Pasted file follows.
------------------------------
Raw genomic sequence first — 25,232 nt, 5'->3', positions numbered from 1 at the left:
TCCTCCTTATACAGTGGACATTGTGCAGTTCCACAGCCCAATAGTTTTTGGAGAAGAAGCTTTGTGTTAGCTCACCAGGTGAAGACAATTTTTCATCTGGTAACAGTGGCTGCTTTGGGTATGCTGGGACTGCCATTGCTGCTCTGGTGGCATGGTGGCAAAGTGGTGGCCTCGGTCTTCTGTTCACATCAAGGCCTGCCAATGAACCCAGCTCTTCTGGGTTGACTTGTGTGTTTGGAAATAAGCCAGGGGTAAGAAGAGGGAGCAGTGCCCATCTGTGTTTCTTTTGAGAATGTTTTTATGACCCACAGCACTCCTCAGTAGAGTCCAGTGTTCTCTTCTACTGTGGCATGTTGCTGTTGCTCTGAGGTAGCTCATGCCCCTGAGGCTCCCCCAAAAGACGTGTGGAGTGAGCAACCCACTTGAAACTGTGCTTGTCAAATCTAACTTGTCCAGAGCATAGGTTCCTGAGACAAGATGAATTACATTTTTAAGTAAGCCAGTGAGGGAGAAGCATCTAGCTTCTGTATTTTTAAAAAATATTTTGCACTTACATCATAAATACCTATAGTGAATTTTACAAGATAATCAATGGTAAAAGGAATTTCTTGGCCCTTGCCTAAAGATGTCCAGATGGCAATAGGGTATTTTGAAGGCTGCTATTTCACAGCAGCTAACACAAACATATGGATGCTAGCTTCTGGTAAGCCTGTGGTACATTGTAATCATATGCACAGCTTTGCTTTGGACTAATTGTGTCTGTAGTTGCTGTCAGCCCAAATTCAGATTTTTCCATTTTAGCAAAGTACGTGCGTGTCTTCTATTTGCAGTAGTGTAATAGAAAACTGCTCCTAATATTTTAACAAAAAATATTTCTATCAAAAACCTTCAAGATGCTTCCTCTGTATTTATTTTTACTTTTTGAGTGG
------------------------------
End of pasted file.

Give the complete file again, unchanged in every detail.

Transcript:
Raw genomic sequence first — 25,232 nt, 5'->3', positions numbered from 1 at the left:
TCCTCCTTATACAGTGGACATTGTGCAGTTCCACAGCCCAATAGTTTTTGGAGAAGAAGCTTTGTGTTAGCTCACCAGGTGAAGACAATTTTTCATCTGGTAACAGTGGCTGCTTTGGGTATGCTGGGACTGCCATTGCTGCTCTGGTGGCATGGTGGCAAAGTGGTGGCCTCGGTCTTCTGTTCACATCAAGGCCTGCCAATGAACCCAGCTCTTCTGGGTTGACTTGTGTGTTTGGAAATAAGCCAGGGGTAAGAAGAGGGAGCAGTGCCCATCTGTGTTTCTTTTGAGAATGTTTTTATGACCCACAGCACTCCTCAGTAGAGTCCAGTGTTCTCTTCTACTGTGGCATGTTGCTGTTGCTCTGAGGTAGCTCATGCCCCTGAGGCTCCCCCAAAAGACGTGTGGAGTGAGCAACCCACTTGAAACTGTGCTTGTCAAATCTAACTTGTCCAGAGCATAGGTTCCTGAGACAAGATGAATTACATTTTTAAGTAAGCCAGTGAGGGAGAAGCATCTAGCTTCTGTATTTTTAAAAAATATTTTGCACTTACATCATAAATACCTATAGTGAATTTTACAAGATAATCAATGGTAAAAGGAATTTCTTGGCCCTTGCCTAAAGATGTCCAGATGGCAATAGGGTATTTTGAAGGCTGCTATTTCACAGCAGCTAACACAAACATATGGATGCTAGCTTCTGGTAAGCCTGTGGTACATTGTAATCATATGCACAGCTTTGCTTTGGACTAATTGTGTCTGTAGTTGCTGTCAGCCCAAATTCAGATTTTTCCATTTTAGCAAAGTACGTGCGTGTCTTCTATTTGCAGTAGTGTAATAGAAAACTGCTCCTAATATTTTAACAAAAAATATTTCTATCAAAAACCTTCAAGATGCTTCCTCTGTATTTATTTTTACTTTTTGAGTGG